According to a third aspect of the invention, there is provided a dosimeter comprising a matched pair of insulated gate field effect transistors sharing a common substrate, each of said transistors having a source and a drain formed in the substrate, a floating gate separated from the substrate by an insulating layer, a control gate overlapping a first part of the floating gate and insulated therefrom, and a charging gate overlapping a second part of the floating gate and insulated from both the floating gate and the control gate, the second part being remote from a channel between the source and the drain.

Further objects and features of this invention will become clear from the following description of preferred embodiments, which are described by way of example only and with reference to the accompanying drawings.

BRIEF DESCRIPTION OF THE DRAWINGS

FIG. 1 is a schematic plan view of a portion of a dosimeter comprising a MOSFET;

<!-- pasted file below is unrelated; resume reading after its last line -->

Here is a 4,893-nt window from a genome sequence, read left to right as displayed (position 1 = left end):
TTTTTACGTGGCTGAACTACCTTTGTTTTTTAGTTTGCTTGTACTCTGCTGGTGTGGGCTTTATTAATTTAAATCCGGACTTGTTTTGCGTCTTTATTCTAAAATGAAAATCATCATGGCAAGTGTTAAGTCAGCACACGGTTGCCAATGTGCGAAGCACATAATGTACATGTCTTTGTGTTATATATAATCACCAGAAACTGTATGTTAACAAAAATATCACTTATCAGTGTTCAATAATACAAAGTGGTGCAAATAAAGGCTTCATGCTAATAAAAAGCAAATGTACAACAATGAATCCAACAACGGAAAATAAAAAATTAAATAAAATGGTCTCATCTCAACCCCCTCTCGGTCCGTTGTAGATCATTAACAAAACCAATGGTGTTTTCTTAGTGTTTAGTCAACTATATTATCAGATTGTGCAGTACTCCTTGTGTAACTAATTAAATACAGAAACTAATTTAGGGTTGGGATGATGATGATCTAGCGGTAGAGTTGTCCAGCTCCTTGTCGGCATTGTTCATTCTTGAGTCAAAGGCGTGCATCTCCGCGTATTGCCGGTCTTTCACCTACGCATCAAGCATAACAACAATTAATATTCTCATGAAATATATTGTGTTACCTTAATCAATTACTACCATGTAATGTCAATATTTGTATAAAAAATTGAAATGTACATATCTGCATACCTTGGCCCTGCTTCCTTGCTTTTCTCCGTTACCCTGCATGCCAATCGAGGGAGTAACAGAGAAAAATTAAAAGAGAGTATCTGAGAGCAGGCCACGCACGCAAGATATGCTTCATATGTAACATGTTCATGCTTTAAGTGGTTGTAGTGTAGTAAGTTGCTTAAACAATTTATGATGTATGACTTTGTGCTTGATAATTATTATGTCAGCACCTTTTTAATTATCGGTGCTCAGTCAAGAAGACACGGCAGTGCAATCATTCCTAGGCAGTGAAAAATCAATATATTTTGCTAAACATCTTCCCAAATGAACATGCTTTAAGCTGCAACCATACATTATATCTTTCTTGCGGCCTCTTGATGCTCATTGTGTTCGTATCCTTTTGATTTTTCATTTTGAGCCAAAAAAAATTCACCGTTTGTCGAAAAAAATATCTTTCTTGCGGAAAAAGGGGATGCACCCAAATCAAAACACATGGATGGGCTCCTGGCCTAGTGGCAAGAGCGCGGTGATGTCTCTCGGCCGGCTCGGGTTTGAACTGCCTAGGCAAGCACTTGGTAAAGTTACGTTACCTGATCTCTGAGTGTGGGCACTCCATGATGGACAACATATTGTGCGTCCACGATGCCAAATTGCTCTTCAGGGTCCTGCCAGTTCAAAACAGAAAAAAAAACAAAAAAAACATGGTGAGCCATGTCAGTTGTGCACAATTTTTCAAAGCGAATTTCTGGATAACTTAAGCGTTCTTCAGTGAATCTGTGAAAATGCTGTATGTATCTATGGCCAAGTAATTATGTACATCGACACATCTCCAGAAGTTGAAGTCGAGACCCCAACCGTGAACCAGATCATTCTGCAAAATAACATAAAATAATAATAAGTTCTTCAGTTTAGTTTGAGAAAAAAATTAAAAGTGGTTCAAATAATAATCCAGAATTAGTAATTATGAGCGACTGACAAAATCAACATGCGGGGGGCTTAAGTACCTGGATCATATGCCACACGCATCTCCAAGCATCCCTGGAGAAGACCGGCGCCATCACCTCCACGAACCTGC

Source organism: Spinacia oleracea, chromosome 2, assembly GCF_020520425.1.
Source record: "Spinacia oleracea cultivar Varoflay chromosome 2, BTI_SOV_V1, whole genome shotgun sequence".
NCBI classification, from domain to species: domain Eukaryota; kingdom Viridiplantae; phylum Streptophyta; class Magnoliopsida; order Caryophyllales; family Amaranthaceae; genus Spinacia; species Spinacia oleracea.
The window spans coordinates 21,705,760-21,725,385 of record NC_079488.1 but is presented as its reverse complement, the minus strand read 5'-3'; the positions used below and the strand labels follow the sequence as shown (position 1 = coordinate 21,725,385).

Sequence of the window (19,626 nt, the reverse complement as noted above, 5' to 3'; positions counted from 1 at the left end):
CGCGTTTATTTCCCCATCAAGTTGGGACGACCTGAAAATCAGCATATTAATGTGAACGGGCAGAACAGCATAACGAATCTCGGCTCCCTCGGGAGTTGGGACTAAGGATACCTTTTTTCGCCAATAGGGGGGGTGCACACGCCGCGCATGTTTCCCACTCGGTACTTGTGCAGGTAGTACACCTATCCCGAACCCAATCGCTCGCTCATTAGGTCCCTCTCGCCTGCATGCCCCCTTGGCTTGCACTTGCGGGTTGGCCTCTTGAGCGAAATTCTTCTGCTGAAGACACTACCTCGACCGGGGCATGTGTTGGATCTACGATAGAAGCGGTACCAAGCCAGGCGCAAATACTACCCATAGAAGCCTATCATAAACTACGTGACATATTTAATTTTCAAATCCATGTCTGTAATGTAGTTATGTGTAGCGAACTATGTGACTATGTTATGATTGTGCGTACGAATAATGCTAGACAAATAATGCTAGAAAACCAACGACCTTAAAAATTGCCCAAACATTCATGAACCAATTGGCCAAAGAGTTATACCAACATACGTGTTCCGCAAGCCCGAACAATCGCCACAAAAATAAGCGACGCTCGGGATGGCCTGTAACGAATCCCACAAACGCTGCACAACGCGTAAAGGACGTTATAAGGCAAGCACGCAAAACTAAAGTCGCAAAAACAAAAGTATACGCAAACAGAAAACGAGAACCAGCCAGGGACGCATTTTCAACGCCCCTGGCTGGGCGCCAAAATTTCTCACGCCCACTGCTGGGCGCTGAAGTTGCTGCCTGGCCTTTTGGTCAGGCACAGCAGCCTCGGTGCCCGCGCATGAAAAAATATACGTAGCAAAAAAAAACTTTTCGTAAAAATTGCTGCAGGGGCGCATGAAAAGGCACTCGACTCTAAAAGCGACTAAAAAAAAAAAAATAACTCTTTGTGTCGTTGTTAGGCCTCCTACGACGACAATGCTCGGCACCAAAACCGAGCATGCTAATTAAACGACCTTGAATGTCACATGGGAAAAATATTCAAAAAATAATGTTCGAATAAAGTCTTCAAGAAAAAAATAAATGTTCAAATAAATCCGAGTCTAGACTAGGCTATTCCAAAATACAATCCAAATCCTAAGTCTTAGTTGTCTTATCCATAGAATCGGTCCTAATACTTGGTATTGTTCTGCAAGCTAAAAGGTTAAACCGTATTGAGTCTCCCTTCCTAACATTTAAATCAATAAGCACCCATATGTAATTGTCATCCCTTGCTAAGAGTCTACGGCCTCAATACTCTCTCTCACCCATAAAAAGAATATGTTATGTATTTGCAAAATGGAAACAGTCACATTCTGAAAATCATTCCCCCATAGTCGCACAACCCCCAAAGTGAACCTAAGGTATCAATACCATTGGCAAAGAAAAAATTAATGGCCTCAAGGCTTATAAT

FIG. 2 is a cross-sectional partial view of the MOSFET taken on the line II—II of FIG. 1;

FIG. 3 is a cross-sectional partial view of the MOSFET taken on the line III—III of FIG. 1;

FIG. 4A is a simplified schematic diagram of a circuit for measuring the threshold voltage of the MOSFET of FIG. 1;

FIG. 4B is a simplified schematic diagram of a circuit for charging the MOSFET of FIG. 1;

FIG. 5 is a schematic plan view of a differential dosimeter comprising a pair of MOSFETs sharing a common source and arranged for differential biasing;

FIG. 6 illustrates the change in threshold voltage of one of the MOSFETs of FIG. 5 when the other is left uncharged as a reference;

FIG. 7 illustrates the sensitivity of the dosimeter of FIG. 5 as a function of absorbed dose when only the one MOSFET has been charged;